[John’s Journal: There were a lot of homeless in the city. It was like being back in New York, only maybe worse. Where’d they all come from? Were they all born in San Francisco?]

The Cable Car museum was interesting. It had great information about the earthquake of 1906, which destroyed the city. The amount of work keeping those cable cars moving in those years must have been enormous. Today they are a fun ride up and down a few breathtaking hills.

[John’s Journal: The Cable Car Museum was okay but the pictures of the earthquake were amazing. Even the young people looked old in those photos. When did young people start looking young like they do now?]

At the beach area from where you could see Alcatraz, there were children playing in the sand; dogs romping; joggers happily jogging; people playing touch football; babies being wheeled in carriages; and swimmers swimming in the Bay area that had been fixed with barriers so the waves wouldn’t drag the hardy swimmers out to their deaths in the Pacific ocean. Of course, the children, the dogs, the joggers, the football players, the baby wheelers, had to do their things around the homeless sprawled out here and there.

[John’s Journal: The Bay was nice and a lot of people were swimming. As far as I could see, the swimmers did not have any homeless swimming with them in the Bay, unless there were bodies floating nearby.]

That night we went on the Haunted San Francisco ghost and murder tour near Union Square that skirted the tip of the Tenderloin District – the seedy part of town. Our tour guide, Sebastian warned us to be careful with the homeless as the sidewalk was their “living room” and we should understand that. I took that to mean, Be careful, some of these people are insane.

[John’s Journal: The ghost tour was okay but there was more about murder than about ghosts. There were a lot of weird people in San Francisco’s past.]

Day Two: Wednesday

Today was Alcatraz, one of the best tours the Beautiful AP and I have ever been on. We were excited to take John on it.

You put on the headsets and are whisked back in time for two hours. Alcatraz Island housed some of the most dangerous criminals in American history and you learn what they were really like when they were caged. For example, did you know that the “Birdman of Alcatraz,” so lovingly portrayed by Burt Lancaster in the movie, was described by the warden as “a psychopathic, suicidal mass murderer who spoke three languages”? No one turned his back on this killer of men and lover of birds.

This amazing tour starts off with a pleasant boat ride to the island and then you are in for it. If you visit San Francisco then you must go to Alcatraz and take the audio tour.

[John’s Journal: I really liked Alcatraz. The criminals looked like criminals. Maybe we are what we look like?]

Late afternoon would be our Chinatown visit and then a dinner at the highly recommended Oriental Pearl. The Marriott concierge said this was one of the two best restaurants in Chinatown.

Over the years in four separate visits to San Francisco’s Chinatown I found that I was not a fan. I found the area to be grimy, rundown and ragged. But Chinatown is a big tourist destination and we felt that John would enjoy entering this world.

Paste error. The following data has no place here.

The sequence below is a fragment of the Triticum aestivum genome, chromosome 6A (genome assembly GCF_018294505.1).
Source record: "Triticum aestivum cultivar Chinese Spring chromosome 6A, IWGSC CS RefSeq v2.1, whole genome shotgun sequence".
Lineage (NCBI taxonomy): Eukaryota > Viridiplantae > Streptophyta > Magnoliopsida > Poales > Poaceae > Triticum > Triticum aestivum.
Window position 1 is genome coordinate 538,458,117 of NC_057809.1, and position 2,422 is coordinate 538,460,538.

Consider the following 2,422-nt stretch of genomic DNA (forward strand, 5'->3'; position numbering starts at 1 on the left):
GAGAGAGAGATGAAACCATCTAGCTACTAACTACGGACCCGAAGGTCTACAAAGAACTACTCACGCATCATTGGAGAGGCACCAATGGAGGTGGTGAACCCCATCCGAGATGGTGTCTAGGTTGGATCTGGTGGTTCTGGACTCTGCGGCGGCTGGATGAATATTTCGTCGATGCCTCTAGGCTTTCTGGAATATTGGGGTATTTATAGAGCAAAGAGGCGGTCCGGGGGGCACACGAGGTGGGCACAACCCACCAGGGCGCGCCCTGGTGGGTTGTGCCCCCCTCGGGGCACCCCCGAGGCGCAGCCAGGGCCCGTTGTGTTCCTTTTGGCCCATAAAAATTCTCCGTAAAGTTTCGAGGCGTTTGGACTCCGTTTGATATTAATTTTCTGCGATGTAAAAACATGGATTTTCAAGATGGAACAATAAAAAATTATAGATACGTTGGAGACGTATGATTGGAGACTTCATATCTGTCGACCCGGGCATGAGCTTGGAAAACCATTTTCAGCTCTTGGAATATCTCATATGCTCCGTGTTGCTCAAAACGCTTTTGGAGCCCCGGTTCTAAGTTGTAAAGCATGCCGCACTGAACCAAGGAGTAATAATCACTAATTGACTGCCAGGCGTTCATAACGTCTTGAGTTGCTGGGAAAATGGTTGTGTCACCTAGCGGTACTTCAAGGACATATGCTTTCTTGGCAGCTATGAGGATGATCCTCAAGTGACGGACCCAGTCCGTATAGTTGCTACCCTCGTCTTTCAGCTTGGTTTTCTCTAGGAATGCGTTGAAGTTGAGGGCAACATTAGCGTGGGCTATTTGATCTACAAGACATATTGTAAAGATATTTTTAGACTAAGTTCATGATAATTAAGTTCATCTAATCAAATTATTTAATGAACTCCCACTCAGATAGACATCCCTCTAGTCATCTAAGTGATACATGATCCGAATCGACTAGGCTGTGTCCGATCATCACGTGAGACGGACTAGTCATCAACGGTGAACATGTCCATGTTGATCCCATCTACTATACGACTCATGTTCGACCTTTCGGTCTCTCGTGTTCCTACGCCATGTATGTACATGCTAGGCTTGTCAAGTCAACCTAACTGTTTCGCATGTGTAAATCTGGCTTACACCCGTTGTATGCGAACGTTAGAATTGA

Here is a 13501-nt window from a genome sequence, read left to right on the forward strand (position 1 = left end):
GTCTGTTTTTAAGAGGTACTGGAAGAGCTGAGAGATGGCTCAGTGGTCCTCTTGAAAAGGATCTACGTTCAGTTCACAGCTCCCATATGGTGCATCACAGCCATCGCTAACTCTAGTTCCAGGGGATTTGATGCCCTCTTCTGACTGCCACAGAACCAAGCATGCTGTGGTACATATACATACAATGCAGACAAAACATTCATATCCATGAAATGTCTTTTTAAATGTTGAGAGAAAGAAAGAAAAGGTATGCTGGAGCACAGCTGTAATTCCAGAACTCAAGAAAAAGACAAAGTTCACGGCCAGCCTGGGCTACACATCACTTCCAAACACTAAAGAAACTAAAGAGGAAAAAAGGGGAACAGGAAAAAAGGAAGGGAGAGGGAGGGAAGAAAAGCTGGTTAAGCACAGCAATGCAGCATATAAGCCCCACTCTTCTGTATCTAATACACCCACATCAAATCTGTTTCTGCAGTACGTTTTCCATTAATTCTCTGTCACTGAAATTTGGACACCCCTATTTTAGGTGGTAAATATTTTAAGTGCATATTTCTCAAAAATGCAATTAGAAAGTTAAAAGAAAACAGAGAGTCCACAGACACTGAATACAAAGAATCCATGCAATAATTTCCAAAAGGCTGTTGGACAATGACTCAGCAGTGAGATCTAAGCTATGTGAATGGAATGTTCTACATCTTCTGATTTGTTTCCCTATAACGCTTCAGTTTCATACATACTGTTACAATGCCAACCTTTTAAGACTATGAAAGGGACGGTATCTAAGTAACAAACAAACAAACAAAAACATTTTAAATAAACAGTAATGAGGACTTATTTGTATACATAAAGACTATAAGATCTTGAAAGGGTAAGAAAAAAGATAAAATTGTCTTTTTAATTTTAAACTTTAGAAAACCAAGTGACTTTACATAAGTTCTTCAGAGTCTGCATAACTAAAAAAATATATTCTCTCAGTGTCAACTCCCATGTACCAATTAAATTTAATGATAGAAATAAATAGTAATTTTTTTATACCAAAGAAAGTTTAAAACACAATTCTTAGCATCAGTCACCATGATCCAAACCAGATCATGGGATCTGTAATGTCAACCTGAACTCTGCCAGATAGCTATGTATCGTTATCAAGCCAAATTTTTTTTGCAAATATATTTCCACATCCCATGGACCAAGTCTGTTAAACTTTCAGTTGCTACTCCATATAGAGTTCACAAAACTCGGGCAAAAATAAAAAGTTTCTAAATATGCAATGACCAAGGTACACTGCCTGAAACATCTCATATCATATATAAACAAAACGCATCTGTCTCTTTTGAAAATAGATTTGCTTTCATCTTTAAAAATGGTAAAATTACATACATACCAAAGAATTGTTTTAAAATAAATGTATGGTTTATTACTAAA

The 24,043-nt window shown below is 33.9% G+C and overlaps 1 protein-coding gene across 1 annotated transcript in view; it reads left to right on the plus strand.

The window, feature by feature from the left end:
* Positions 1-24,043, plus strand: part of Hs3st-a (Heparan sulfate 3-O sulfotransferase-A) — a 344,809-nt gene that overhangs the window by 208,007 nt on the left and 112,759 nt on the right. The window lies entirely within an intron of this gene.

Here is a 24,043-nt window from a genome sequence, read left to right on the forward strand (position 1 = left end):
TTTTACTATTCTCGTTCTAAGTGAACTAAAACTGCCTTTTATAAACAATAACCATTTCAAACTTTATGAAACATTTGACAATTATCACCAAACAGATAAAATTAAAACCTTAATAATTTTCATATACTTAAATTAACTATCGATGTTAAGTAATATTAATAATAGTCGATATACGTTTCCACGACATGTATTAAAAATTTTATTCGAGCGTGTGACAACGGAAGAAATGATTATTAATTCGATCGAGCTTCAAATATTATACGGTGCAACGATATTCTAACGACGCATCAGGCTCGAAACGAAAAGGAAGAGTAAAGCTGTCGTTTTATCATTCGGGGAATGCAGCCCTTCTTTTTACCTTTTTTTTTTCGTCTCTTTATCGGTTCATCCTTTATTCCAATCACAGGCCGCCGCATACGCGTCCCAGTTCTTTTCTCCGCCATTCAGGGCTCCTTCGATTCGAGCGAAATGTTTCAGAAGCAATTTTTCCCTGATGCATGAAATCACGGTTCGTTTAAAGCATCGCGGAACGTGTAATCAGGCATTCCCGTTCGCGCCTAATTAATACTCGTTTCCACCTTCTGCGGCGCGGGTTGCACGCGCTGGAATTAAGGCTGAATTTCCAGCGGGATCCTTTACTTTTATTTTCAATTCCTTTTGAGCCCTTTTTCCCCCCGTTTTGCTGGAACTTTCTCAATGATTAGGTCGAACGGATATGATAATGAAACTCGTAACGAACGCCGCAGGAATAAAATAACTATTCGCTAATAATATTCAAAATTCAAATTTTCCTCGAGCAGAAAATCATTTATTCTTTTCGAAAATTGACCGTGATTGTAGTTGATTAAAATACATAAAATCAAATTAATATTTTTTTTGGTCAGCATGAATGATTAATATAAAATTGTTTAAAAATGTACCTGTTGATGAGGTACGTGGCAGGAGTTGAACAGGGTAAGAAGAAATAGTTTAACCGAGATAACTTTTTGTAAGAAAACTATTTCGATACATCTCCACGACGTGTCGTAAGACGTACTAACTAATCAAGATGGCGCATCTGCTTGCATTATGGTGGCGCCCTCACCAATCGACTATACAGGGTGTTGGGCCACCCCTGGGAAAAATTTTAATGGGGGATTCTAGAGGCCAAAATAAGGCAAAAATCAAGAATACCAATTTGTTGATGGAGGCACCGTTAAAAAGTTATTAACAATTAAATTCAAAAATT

I asked John why there were so many Chinese in San Francisco. John was unaware of the history of Chinese immigration to San Francisco; he thought some had just showed up one day and others followed. We explained the horrors of forced labor on the railroads.

Our first stop was the Golden Gate Cookie Factory. That sounded interesting as this factory was where fortune cookies were created. That had to be fun to see, right?

It wasn’t.

We walked into this crummy store and once we got about nine feet inside that was the end of the “self-guided tour.” There were two women loading the cookies with fortunes and some guy wandering around the place. Factory? How could this dirty store be called a factory? Of course, the conditions of the place did not stop us from buying a bag full of fortune cookie slices. John loved them. They were delicious.

[John’s Journal: If Chinatown was my room, my mother would be yelling at me all day to clean it up.]

After walking the littered streets we found our restaurant, the Oriental Pearl. The store with the sign was closed but another sign led us to a door that signaled we were to go upstairs. Well, at least we would sample Chinatown’s best! Even bad places have good places, right?

I noticed that the rug on the staircase was frayed. I hoped from a lot of foot traffic. Upstairs the restaurant looked okay and there were several tables with diners.

We were seated next to a slightly opened window that had no screens. We checked the fraying cardboard menu. I turned to the page with drinks.

“I’ll have a Macallan please,” I said.

“That last page in the menu we don’t have,” said the waitress. I then noticed that the menu was stained and falling apart in the middle. It was a very old menu; maybe as old as Chinatown itself.

We ordered two glasses of wine and John ordered lemonade. The wine glasses were small, I mean, really small. The lemonade had a slight greenish color. John took a sip of it, put it down and chugged some water.

“Oh, god!” he said. “The water is making me sick. I feel a big lump of phlegm in my throat. I gotta spit! Grand AP, is it okay if I spit out the window?”

“No, no,” said AP. “Run to the bathroom over there!” and she pointed.

“Taste my water,” said John.

I took a little sip. Oh, Jesus! It stuck to my tongue and the back of my mouth. It tasted like – I don’t know what the hell it tasted like.

“Take a taste of this,” I said to AP.

“You crazy?” she said. “You’ve already said it tastes terrible. I don’t need to taste it. We need to complain about this water.”

The food arrived as John returned. It looked disgusting. The white rice was a greyish color. I had ordered lemon chicken and I cut a piece. It was – can you say this about chicken?—mangy. I spat it out of my mouth. John took a taste of his and looked at us. “I’m going to throw up if I eat this.”